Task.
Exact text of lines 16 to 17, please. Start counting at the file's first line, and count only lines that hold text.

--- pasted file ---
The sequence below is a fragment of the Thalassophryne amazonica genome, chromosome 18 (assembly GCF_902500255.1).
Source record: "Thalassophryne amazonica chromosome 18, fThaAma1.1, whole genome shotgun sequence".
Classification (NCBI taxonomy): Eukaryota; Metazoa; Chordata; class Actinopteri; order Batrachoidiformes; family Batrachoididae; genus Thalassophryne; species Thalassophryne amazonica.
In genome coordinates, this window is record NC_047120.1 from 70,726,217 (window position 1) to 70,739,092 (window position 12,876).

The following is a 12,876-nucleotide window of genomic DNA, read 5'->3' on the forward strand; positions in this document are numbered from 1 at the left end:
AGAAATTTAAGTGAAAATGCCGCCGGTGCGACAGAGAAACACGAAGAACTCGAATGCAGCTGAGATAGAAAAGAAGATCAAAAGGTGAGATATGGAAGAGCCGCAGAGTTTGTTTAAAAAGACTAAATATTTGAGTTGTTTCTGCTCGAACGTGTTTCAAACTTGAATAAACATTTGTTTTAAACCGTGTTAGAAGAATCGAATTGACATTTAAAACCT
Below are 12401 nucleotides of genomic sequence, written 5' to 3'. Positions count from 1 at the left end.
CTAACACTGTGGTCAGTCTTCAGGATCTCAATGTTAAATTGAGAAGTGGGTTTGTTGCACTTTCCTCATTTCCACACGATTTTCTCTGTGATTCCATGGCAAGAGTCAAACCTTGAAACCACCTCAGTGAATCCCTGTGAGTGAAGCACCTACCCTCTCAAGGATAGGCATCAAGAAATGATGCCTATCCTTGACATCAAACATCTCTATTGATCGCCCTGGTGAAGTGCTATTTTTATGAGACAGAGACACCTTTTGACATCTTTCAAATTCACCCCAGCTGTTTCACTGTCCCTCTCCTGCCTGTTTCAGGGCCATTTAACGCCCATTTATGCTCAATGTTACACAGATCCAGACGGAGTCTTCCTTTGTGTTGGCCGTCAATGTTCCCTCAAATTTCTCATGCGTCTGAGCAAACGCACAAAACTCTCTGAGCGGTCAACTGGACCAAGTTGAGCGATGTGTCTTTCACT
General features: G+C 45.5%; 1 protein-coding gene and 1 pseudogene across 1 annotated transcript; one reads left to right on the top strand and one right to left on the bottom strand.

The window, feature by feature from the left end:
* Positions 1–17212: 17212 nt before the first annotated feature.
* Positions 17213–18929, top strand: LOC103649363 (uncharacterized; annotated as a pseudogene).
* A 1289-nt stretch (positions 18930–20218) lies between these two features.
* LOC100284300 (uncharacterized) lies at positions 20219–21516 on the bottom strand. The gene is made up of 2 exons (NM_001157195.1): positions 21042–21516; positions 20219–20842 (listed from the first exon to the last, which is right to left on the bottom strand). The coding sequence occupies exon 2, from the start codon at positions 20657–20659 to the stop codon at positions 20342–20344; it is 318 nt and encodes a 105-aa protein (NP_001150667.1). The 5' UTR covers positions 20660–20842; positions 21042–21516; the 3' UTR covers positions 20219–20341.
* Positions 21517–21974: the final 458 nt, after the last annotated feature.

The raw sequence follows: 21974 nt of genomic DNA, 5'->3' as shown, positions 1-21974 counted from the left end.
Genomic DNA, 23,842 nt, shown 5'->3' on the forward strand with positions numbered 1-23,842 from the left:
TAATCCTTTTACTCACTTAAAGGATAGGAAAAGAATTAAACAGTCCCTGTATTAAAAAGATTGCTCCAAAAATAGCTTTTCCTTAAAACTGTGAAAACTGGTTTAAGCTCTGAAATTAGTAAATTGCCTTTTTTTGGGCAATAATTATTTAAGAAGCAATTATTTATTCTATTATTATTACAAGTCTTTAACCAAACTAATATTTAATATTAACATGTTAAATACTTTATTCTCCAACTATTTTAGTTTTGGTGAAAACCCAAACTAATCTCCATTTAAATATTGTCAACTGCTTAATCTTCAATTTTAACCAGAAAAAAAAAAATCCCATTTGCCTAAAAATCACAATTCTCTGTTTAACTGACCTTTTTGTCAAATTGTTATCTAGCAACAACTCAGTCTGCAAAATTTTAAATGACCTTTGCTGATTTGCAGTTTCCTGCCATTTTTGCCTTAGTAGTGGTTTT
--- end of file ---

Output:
The raw sequence follows: 21974 nt of genomic DNA, 5'->3' as shown, positions 1-21974 counted from the left end.
Genomic DNA, 23,842 nt, shown 5'->3' on the forward strand with positions numbered 1-23,842 from the left: